years old. "Jake," as he was always known at Buck- 
nell, was probably next to Christy Mathewson among 
Bucknell pitchers who went into professional base- 
ball. After leaving college, he pitched for Reading 
in the Tri-State League, where his record got him a 
call from the Chicago Cubs. Later he had a tryout 
with the Boston Braves. His main pitching experi- 
ence was with Columbus, Indianapolis and Mil- 
waukee of the American Association. Surviving are 
his wife, the former Kathryn Snyder, Institute '09, 
two sons and a ^randson. 



An Invitation from Pittsburgh 

Following the usual custsm, the Bucknell Alumni Club 
of Western Pennsylvania will hold its sixth annual 
holiday party at the Duquesne Club, Pittsburgh, Penn- 
sylvania, Thursday, December 20th, at 12 o'clock. 

President Herbert Lincoln Spencer will be Guest of 
Honor. 

All Bucknell men, whether Alumni or undergraduates, 
are invited to participate. 

John R. Criswell, Chairman, 73 Sheridan Avenue, 
Pittsburgh 2, Pennsylvania, or any officer will gladly 
make reservations for all who accept. 



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Emma E. Dillon 
President, General Alumni Association 

Birthday Toast to 
Bucknell 

/N THE September number of the BuCKNELL 
Alumnus, Miss Emma Dillon, president of the 
General Alumni Association, requested all Buck- 
nellians, wherever they may be at 10: 00 P. M. East- 
ern Standard Time on February 5, 1946, to pause 
and give the foUovv'ing toast to Bucknell: 

"While memories fond go trooping by," we wish 
you many happy returns on your One Hundredth 
■ Birthday! 

May you continue to be dedicated to the glory of 
God and the education of youth for service to man- 
kind. 

Your loving sons and daughters pledge their loyal 
devotion to your high ideals in grateful apprecia- 
tion of your steadfast purposes. 

May you have many, many more hundredth birth- 
days! 

SONG BOOKLETS TO BE SUPPLIED TO 
LOCAL CLUBS 

The Bucknell songs published in this issue are 
being provided to all Alumni clubs in booklet form. 
In addition, this booklet contains a number of the 
most popular Bucknell yells. Alumni are assured of 
songs with music for their club meetings. It is sug- 
gested that secretaries of local clubs write to the 
Alumni Office, indicating the number of song leaflets 
desired. 



How They Did It 

Here' s how the South jersey Club induced 1 20 
Bucknellians and friends to spend one of their 
most interesting evenings and get a real lift. 
While this was written by a Bucknellian who 
is one of America' s top advertising copywriters, 
this fad should not discourage others from 
submitting their ideas. The purpose is to have 
Alumni Club leaders help one another in this 
big Bucknell year. — Editor. 

. . . and we don't mean the president of the Ladies' 
Aid or the local fire company. We mean the 
brand-new, grand-new President of Bucknell Univer-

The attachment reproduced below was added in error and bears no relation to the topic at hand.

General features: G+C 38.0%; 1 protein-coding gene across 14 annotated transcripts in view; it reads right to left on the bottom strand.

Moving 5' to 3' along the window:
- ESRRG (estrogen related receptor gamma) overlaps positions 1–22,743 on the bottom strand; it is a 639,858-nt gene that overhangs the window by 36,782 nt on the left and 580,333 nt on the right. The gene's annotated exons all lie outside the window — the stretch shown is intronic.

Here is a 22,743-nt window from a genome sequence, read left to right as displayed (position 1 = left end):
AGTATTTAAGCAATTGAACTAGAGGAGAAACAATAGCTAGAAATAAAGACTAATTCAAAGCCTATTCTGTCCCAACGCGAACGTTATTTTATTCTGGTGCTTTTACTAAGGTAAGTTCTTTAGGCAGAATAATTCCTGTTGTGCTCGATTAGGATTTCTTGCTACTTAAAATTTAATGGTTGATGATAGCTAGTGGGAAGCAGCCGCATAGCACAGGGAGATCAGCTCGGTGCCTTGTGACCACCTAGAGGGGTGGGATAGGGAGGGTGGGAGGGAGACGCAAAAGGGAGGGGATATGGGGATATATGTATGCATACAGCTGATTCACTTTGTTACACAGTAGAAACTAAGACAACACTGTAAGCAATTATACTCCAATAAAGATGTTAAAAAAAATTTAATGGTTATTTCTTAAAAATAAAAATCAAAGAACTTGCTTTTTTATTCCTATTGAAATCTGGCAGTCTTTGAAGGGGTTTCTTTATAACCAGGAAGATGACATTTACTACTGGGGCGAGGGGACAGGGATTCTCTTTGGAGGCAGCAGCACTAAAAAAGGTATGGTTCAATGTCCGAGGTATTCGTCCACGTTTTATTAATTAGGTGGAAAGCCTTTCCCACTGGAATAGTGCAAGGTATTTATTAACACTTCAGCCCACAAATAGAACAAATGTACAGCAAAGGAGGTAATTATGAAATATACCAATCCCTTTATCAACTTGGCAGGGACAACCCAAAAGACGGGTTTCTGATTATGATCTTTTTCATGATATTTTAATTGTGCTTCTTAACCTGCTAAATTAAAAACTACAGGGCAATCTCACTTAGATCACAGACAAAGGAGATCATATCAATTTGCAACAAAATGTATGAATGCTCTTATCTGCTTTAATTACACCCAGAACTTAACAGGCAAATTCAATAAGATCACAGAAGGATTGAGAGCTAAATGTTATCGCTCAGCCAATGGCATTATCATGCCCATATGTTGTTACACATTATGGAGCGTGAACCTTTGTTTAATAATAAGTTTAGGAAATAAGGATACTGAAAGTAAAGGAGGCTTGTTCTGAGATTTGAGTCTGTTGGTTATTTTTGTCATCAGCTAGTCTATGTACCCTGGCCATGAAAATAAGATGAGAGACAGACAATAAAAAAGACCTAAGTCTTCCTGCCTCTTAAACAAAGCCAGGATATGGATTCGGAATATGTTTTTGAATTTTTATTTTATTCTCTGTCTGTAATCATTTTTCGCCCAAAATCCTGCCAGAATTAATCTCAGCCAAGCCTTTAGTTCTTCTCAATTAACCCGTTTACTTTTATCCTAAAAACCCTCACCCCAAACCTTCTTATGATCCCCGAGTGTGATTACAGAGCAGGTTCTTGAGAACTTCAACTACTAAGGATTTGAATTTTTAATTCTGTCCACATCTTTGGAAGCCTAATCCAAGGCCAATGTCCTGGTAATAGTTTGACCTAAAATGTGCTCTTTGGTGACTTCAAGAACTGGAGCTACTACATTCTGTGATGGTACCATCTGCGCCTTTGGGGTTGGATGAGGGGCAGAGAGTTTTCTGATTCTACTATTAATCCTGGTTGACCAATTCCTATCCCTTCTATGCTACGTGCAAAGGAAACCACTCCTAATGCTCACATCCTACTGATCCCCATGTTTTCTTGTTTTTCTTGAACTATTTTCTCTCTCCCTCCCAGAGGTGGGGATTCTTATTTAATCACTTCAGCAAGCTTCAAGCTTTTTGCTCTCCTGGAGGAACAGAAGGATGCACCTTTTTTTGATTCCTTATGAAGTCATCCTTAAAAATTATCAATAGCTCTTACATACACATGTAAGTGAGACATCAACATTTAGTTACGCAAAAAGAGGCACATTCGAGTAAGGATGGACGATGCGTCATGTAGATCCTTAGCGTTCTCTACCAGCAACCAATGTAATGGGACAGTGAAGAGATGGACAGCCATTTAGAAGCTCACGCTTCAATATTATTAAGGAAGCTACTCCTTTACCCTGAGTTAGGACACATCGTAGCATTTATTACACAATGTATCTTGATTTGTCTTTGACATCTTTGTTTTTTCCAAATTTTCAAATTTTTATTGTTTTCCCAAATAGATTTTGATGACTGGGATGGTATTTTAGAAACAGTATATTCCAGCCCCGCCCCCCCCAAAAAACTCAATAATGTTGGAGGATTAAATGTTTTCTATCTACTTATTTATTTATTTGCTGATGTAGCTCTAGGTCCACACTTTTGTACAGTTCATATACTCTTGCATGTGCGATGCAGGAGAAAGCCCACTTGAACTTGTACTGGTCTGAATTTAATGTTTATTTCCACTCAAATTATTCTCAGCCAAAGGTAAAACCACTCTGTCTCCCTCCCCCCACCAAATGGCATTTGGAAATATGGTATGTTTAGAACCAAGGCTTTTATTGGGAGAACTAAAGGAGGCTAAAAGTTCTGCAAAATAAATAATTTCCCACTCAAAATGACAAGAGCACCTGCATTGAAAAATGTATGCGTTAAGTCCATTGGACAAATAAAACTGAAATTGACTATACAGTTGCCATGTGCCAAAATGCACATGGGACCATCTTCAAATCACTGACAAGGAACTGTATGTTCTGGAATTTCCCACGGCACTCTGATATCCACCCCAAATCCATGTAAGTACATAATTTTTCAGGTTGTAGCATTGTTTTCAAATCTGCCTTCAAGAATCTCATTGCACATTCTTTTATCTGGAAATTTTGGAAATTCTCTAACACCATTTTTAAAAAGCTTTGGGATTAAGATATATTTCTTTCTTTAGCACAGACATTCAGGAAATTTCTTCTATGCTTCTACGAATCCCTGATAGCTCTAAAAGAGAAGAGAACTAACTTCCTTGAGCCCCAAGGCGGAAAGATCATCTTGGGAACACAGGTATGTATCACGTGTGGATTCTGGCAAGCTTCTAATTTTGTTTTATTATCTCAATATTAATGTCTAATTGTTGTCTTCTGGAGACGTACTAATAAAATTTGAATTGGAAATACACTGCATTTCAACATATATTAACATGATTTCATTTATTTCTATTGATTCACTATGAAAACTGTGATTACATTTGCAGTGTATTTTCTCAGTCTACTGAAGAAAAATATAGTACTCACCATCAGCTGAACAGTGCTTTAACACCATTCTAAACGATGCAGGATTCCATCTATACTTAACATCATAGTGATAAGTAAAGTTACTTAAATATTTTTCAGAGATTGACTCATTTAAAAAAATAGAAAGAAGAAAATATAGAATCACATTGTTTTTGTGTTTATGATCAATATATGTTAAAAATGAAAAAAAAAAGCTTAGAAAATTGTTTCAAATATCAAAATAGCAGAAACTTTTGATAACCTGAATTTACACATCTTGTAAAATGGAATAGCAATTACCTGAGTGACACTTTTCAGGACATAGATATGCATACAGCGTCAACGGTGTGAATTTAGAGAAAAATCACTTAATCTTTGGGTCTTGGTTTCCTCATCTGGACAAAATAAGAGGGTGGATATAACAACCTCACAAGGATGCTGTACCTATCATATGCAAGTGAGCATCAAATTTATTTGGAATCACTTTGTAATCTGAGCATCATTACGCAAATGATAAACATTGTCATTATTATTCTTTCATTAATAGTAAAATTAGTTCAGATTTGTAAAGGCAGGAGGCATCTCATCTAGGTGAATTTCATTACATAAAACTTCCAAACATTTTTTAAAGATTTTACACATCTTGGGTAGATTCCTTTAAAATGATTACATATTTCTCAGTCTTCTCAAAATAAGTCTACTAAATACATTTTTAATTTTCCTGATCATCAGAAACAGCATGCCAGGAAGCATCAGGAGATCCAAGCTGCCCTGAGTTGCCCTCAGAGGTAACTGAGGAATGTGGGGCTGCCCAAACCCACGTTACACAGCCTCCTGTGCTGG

sity — Dr. Herbert L. Spencer — and his gracious wife. 

They're going to be guests of honor at the biggest 
banquet ever arranged by the BUACSNJ (Bucknell 
University Alumni Club of Southern New Jersey, if 
you must know) at Woodbury Country Club, on Fri- 
day evening, November 9. (And don't try to tell us 
you have a previous engagement. We sent out the 
first notice of this party way back in June. Five 
months ought to be fair warning for anybody!) 

If you need any more inducement than meeting, 
greeting and eating with a real, live President, the 
next best news is steak! Steak and mushrooms with 
all pre-war accessories, the steward says. (Stop 
drooling!) Beyond the dinner and Dr. Spencer's 
talk, there'll be music by a good colored quartette, 
Bucknell movies screened by Acting Alumni Secre- 
tary Dr. Frank Davis, and elections. 

The kick-off will be at 7 P. M. promptly, the tax 
$2.25 per plate. We're counting on the largest 
crowd in club history. Our previous peak was 140 
for President Rainey, l4 years ago. There are more 
alumni in this area now and because of the impor- 
tance of the evening we're also inviting the parents 
of present students, plus club officers from Phila- 
delphia and Trenton. 

Just follow this simple recipe for a rousing, memo- 
rable evening with your old friends: 

1. Sign the enclosed card and rush it back to 
Barbara. 

2. Tuck this letter in the hall mirror as a reminder. 

3. Fill the old bus with Bucknellians and buzz over 
to Woodbury Country Club on 




19] 



Philadelphia Bison Club 
Meeting 

O^^HE second annual Philadelphia Bison Ckib 
kD meeting will be held at the University Club, 
l6th and Locust Streets, on Friday, December 14, 
1945. Dinner is scheduled for 6: 30 P. M. at $2.50 
per plate. 

The committee, under the co-chairmanship of Dr. 
Dale Spotts '18 and Bill Irvin '22, is planning a di- 
versified evening including short responses from sev- 
eral Bucknellians, an opportunity to meet personally 
our new president, Dr. Herbert L. Spencer, and a re- 
port on current Bison Club activities. 

Those who attended last year will recall the en- 
joyable evening everybody experienced, meeting 
again many old Bucknell friends they had not seen 
in years. 

Tom Speck '37, manager of the Trans-Lux Thea- 



ters of Philadelphia, has arranged to present 'Toot-